To Catch a Fish
Fish are fast, slippery, and camouflaged, designed by evolution to avoid being eaten.
We use a hook and line. But what of the array of fish predators that don’t have access to rods and reels? Fish are fast, slippery, and camouflaged, designed by evolution to avoid being eaten. Nevertheless, nature has found a variety of creative solutions to the problem of catching fish and many of those are demonstrated by birds.
Kingfishers have long pointed beaks, a trait they share with herons and egrets. These long beaks allow a margin of error when they strike at a fish – a stubby bill would demand almost impossible accuracy.
But kingfishers hunt differently than herons, perching on branches and then plunging head first into water to catch fish. Theirs is an exciting, wholly immersive approach.
Most egrets and herons are stalkers, moving with the focus of Zen masters through shallow water looking for fish with their downward-oriented eyes. And then abruptly uncoiling their snakelike necks to grab one.
Green herons don’t have the long legs or the long necks of their great blue heron relatives, so they hunt differently. They haunt the margins of wetlands. With out-sized feet and dexterous toes they can balance superbly and grip shoreline rocks like tightrope walkers.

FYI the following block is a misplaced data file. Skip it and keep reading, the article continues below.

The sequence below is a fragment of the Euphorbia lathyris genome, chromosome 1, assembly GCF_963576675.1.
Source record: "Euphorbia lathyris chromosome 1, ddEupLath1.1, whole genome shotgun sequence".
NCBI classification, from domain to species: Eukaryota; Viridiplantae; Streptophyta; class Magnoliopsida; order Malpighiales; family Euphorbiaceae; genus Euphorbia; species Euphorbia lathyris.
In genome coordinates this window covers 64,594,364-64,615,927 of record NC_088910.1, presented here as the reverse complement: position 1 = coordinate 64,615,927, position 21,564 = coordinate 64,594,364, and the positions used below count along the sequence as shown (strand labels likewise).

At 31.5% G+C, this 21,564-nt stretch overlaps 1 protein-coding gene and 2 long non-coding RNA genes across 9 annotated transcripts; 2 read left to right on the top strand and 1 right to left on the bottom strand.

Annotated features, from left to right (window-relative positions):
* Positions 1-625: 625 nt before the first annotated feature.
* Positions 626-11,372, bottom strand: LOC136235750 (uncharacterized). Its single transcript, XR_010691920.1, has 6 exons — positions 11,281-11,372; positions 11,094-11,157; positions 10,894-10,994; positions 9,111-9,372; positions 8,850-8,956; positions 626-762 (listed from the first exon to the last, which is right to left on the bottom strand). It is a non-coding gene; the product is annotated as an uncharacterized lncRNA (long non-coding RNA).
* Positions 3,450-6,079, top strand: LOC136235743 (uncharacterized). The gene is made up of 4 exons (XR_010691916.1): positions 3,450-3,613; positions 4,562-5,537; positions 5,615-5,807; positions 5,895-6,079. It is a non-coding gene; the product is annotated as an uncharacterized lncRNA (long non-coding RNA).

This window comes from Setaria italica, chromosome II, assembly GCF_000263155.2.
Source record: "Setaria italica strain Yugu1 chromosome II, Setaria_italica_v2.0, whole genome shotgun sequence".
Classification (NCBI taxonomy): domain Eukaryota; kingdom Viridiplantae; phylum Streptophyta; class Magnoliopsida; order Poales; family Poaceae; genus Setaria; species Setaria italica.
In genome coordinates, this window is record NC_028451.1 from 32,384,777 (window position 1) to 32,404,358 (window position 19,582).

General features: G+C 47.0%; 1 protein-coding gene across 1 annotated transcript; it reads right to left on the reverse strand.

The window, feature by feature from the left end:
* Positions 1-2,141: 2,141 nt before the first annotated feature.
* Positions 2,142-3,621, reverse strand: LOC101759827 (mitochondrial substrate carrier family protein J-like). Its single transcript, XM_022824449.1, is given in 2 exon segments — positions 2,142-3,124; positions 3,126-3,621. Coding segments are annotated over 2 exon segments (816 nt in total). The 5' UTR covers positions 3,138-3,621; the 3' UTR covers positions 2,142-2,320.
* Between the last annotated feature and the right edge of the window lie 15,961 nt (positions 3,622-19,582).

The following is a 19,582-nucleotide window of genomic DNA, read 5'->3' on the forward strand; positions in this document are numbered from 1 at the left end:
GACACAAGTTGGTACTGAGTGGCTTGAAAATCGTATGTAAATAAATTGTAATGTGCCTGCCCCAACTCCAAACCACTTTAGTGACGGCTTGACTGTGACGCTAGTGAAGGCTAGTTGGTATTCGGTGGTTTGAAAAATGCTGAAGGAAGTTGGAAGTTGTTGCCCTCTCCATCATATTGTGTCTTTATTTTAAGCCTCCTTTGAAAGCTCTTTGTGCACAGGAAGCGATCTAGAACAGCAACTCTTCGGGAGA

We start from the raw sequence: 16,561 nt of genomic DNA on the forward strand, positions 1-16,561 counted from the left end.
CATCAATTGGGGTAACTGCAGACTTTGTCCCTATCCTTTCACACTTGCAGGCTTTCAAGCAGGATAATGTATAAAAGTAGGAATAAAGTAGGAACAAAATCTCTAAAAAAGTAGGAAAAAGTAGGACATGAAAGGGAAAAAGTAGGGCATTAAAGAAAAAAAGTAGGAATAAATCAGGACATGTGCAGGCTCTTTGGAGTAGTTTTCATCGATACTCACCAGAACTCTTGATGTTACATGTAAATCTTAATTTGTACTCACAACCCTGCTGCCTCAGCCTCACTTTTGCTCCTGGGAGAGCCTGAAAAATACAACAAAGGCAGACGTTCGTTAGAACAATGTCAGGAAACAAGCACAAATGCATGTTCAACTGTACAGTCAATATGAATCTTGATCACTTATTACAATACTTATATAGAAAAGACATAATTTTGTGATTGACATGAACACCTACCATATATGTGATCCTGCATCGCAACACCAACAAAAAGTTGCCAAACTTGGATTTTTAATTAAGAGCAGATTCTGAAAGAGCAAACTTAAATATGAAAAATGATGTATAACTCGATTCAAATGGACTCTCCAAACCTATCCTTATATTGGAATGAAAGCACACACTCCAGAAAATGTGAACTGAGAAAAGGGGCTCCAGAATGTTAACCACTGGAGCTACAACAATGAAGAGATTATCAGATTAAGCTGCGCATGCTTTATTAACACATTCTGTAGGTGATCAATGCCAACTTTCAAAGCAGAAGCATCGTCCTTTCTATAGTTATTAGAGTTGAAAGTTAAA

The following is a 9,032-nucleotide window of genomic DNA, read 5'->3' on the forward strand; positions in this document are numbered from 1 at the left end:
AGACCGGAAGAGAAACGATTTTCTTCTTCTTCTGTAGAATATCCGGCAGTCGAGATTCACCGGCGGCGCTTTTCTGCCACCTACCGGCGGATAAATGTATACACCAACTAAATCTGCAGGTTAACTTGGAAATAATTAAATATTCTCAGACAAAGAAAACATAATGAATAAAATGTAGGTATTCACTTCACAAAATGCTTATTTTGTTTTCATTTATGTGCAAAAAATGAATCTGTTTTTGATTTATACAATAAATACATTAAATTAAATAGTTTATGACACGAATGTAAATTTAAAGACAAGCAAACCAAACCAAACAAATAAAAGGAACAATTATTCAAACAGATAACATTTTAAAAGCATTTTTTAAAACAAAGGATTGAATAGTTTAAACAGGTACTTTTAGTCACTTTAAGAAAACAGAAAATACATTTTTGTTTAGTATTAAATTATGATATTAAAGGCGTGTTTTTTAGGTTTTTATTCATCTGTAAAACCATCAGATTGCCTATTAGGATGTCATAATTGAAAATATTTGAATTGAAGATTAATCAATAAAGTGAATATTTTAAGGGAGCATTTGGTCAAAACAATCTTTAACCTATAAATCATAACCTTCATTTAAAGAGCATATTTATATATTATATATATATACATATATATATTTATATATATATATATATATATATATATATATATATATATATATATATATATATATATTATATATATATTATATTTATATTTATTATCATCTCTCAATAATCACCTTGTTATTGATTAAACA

Patience is embedded in the heron character. Green herons can stand motionless for minutes, waiting for fish to swim within striking range.
Diving ducks called mergansers swim underwater like seals or penguins, and catch wriggling fish with their serrated, pincer-like beaks.
Other fish-eating birds use their feet instead of beaks to catch fish. Ospreys and eagles scan the surface of the water as they fly overhead. When fish are spotted, they drop like Spitfires on strafing runs, using their razor-sharp talons to grip their catches.
Fish represent an enormous protein resource to hungry predators, but they play hard to get. Not a problem for the boundless creativity of nature. You just need the right tools and techniques.